grid

The ingredients for what you want are here: you just have to figure out how to get the sine wave to start and stop at your desired endpoints. I leave this exercise in trigonometry up to you.

(Note: If you can't figure out how to find the transformation that will give a sine wave starting a point A and ending at point B, it would be better to ask math.stackexchange.com instead of StackOverflow - that would be a geometry question, not a programming question. Do post links between the related questions, though.)


Edit 2: Slightly incorrect use of mathematical terms - translation is not a linear transformation; it's actually an affine transform, where affine transforms are the more general version of linear transforms.

share|improve this answer
    
My problem is not the sin equation, my problem is that I don't know how tho create a sloped sine...check this out: imageshack.us/photo/my-images/848/38386776.png –  kama Apr 10 '12 at 14:05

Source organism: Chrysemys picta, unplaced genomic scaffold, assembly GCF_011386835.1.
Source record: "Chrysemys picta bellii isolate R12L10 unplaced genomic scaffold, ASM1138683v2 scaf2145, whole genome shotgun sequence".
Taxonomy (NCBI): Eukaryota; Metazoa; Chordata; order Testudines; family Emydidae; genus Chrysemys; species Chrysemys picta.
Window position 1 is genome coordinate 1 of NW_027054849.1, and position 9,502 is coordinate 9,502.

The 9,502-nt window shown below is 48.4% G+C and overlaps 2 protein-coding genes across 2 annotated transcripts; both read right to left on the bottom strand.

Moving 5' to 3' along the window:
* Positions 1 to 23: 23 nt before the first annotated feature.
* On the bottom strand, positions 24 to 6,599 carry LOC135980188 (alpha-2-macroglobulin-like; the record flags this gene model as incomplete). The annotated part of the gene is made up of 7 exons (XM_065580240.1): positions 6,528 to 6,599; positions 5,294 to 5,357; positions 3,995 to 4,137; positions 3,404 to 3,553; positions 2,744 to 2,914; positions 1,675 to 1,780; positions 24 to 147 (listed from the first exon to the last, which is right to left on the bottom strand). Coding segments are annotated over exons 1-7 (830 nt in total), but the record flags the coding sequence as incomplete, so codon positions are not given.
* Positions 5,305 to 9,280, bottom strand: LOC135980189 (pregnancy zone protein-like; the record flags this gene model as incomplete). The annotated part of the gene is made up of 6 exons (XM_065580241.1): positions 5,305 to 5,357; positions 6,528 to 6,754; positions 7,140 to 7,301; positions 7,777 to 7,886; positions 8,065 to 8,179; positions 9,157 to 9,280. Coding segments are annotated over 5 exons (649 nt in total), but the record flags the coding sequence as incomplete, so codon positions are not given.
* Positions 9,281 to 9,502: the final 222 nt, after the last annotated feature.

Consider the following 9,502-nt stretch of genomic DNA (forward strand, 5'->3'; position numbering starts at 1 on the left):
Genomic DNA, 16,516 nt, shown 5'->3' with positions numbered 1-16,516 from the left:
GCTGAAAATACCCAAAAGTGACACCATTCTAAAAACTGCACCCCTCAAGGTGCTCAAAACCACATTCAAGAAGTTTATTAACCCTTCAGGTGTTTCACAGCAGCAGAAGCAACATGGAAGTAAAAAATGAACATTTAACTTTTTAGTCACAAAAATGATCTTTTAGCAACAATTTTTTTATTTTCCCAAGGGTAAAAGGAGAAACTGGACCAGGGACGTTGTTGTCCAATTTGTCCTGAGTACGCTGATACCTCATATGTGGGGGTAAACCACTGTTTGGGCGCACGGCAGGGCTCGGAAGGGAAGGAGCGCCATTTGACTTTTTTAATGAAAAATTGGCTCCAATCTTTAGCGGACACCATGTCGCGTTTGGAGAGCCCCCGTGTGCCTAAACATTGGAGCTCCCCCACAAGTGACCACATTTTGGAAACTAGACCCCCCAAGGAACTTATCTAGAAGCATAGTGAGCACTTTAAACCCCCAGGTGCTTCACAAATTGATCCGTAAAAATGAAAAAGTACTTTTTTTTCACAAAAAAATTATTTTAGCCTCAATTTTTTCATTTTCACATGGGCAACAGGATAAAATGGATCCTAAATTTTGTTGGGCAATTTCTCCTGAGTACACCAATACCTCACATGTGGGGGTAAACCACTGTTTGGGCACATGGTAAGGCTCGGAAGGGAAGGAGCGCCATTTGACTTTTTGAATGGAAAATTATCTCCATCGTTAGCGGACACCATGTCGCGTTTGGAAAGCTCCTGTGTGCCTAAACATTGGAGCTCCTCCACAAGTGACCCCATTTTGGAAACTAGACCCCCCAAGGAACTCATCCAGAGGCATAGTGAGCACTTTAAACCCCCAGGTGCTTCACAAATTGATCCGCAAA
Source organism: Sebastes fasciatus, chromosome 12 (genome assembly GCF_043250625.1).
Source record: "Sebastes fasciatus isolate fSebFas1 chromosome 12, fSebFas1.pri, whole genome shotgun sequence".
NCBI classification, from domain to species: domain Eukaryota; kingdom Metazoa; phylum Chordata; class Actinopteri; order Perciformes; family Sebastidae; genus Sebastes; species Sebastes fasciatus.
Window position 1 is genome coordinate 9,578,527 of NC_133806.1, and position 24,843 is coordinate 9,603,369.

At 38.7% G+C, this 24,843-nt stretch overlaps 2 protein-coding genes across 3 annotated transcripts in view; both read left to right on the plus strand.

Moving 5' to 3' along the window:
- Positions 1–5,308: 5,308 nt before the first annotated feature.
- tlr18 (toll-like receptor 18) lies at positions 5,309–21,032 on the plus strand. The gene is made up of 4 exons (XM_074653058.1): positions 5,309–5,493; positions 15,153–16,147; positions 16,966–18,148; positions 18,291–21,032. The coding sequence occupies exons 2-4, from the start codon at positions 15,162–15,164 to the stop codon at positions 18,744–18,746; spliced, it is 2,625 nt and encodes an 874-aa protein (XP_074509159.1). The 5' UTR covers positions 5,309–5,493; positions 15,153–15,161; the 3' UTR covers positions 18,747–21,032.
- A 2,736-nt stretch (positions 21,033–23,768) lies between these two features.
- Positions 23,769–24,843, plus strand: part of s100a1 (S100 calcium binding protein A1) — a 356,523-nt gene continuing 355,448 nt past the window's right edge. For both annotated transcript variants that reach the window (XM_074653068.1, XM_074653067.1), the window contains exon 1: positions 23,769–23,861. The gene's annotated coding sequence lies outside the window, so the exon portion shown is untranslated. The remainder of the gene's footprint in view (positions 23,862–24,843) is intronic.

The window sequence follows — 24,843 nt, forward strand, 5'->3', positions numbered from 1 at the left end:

@kama: Right. What you really want to do is calculate x,y coordinates for points on a "normal" sine wave, then stretch, rotate and shift them into place. You can do this using a linear transformation. See my edited answer. –  Li-aung Yip Apr 10 '12 at 14:46
    
This can work perfectly for me. Thank you very much. –  kama Apr 10 '12 at 21:44
    
@kama: don't forget to upvote and accept answers which helped you. ;) –  Li-aung Yip Apr 11 '12 at 13:54
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The final endpoint doesn't matter. That's when you stop plotting when X >= ?? The increment is an angle, whether it's worth plotting, is the deltaX + deltaY >= 1, unless it's time based as well in which case you might want to show no "visible" change in the time slice.